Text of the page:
But let's talk about books too. Sure, we can bring in Clive Barker and Poppy Z Brite, but what about Carmen Maria Machado and Gwendolyn Kiste?
On Monday, I'll be talking about identity horror. I'll be staking my claim to it being a real genre and talking about what it can illuminate when we think about ourselves.

To support my work, gain access to the seminars and the seminar archive and read my work early, please consider donating to my Patreon. No donation too small.

Friday 19 June 2020

First principles for the magician

This is a repost of a piece I wrote in August 2016, while I was in the midst of a breakdown. I had forgotten I'd written it. Back then, every day was an aching, gnawing ordeal. Someone mentioned it today, and told me that they come back to it often.
We would see ourselves as the secret witnesses of the world, you and I, but that would be to overstate our importance; we live in secret, inasmuch as everyone does. And we pay our attention to the moment. We claim no special status beyond the simple fact that we are magicians.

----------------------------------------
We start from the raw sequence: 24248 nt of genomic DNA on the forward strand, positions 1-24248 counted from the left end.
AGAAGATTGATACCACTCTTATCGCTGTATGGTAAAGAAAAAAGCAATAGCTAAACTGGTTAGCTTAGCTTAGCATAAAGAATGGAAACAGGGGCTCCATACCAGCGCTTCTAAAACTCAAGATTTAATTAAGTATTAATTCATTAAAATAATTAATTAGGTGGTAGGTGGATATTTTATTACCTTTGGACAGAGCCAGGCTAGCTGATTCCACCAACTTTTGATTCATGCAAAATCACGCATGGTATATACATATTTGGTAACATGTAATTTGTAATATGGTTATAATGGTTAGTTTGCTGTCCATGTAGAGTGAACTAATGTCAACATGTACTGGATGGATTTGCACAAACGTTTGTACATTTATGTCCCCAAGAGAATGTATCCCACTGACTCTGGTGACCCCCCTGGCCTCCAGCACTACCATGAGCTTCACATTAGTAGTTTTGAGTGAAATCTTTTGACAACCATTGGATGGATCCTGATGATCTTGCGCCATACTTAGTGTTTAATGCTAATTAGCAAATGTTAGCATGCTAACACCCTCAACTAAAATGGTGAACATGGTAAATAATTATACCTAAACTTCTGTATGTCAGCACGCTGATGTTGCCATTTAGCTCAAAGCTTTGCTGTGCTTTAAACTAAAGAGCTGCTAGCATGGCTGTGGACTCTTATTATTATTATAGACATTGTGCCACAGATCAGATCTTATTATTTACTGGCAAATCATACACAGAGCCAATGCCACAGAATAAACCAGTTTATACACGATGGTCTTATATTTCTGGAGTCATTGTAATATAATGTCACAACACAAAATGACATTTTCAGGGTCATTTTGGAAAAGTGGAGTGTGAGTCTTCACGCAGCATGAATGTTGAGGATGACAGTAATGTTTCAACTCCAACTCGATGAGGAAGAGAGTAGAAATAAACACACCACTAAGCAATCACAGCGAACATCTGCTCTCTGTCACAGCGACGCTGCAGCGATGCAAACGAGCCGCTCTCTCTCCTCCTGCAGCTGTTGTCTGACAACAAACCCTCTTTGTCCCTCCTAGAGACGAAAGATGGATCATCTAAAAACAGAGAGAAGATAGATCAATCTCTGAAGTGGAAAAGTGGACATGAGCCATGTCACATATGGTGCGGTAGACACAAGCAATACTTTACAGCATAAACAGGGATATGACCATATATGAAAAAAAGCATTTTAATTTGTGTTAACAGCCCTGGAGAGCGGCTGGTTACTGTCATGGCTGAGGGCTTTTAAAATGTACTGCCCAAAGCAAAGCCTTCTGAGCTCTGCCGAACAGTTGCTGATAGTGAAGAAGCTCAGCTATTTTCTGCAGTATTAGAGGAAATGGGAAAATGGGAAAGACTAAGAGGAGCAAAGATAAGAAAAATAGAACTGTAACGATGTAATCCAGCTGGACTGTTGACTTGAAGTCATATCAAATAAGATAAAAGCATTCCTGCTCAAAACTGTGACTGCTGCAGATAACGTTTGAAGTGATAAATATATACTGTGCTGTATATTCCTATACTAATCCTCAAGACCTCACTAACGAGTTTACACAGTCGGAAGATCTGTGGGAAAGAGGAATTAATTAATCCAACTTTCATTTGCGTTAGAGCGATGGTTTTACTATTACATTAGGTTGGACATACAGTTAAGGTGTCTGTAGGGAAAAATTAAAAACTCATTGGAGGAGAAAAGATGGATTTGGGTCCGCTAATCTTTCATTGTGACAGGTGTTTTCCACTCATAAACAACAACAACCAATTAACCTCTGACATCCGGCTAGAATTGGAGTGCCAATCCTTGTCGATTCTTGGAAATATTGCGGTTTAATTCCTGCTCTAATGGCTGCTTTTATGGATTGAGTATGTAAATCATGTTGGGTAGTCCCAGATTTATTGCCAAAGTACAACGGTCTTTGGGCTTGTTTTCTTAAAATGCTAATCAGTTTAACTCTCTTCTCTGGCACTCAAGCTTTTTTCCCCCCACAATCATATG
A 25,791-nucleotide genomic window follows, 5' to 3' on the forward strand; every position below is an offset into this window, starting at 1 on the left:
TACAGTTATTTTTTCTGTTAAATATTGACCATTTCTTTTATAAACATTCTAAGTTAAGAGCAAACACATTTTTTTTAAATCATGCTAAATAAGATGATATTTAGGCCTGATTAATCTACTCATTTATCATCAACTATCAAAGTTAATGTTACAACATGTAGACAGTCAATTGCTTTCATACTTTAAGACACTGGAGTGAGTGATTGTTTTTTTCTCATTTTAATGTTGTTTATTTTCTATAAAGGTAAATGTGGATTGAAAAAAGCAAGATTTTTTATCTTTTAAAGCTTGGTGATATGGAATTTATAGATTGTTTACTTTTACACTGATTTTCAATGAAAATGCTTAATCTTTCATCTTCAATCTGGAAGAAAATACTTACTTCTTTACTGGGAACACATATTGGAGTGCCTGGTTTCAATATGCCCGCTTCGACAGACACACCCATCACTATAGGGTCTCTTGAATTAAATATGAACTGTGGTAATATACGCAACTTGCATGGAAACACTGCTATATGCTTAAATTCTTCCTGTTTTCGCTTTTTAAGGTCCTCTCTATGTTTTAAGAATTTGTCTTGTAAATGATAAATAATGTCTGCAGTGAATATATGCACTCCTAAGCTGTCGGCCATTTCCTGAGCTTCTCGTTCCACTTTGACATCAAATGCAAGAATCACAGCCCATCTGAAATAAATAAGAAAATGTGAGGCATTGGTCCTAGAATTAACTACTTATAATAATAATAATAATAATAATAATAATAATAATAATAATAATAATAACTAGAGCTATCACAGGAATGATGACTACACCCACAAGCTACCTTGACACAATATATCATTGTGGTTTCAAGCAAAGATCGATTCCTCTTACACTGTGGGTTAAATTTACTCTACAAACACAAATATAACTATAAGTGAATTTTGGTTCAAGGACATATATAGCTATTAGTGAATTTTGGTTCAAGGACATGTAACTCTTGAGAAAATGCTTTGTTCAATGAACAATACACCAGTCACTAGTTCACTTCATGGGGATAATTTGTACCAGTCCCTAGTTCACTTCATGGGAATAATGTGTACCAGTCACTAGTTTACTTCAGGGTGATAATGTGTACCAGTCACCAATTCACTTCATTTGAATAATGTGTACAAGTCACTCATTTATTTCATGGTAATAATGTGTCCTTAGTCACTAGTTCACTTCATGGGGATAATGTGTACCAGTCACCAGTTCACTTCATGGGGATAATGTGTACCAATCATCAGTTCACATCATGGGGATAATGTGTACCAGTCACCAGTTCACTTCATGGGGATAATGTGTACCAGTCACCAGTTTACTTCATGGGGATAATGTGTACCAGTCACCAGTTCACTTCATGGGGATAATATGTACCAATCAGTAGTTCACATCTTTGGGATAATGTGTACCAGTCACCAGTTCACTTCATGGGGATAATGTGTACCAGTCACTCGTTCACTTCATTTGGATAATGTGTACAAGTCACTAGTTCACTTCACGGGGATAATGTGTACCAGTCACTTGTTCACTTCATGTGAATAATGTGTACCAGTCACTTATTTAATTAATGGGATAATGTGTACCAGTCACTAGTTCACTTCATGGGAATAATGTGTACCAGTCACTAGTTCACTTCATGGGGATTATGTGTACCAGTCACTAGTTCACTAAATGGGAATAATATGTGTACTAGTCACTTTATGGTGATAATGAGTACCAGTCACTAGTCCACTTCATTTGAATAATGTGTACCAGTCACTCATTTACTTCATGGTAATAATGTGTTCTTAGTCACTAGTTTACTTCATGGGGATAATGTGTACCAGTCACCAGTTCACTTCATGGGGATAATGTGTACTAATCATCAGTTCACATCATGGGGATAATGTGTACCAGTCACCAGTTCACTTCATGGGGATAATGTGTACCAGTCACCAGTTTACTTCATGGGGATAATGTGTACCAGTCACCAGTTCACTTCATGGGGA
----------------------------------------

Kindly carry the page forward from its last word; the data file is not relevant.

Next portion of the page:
Wednesday 17 June 2020

Room 207 Press Webinars #4: Are You With Us, Mr Higginson?

In 1976, Britain's most influential and powerful spiritualist medium, coming out of what should have been an average presentation of his powers in a Bristol church, was accused of faking supernatural phenomena. A two year long controversy ensued, involving not only ordinary spiritualists, but parapsychologists and the mainstream news, which climaxed with an extraordinary and nationally reported public trial. But how did a figure as complex as Gordon Higginson – a man who never earned a penny from his psychic practice, and who maintains a fearsome reputation for accuracy even to this day – wind up cheating? Was he cheating at all? What could he hope to gain?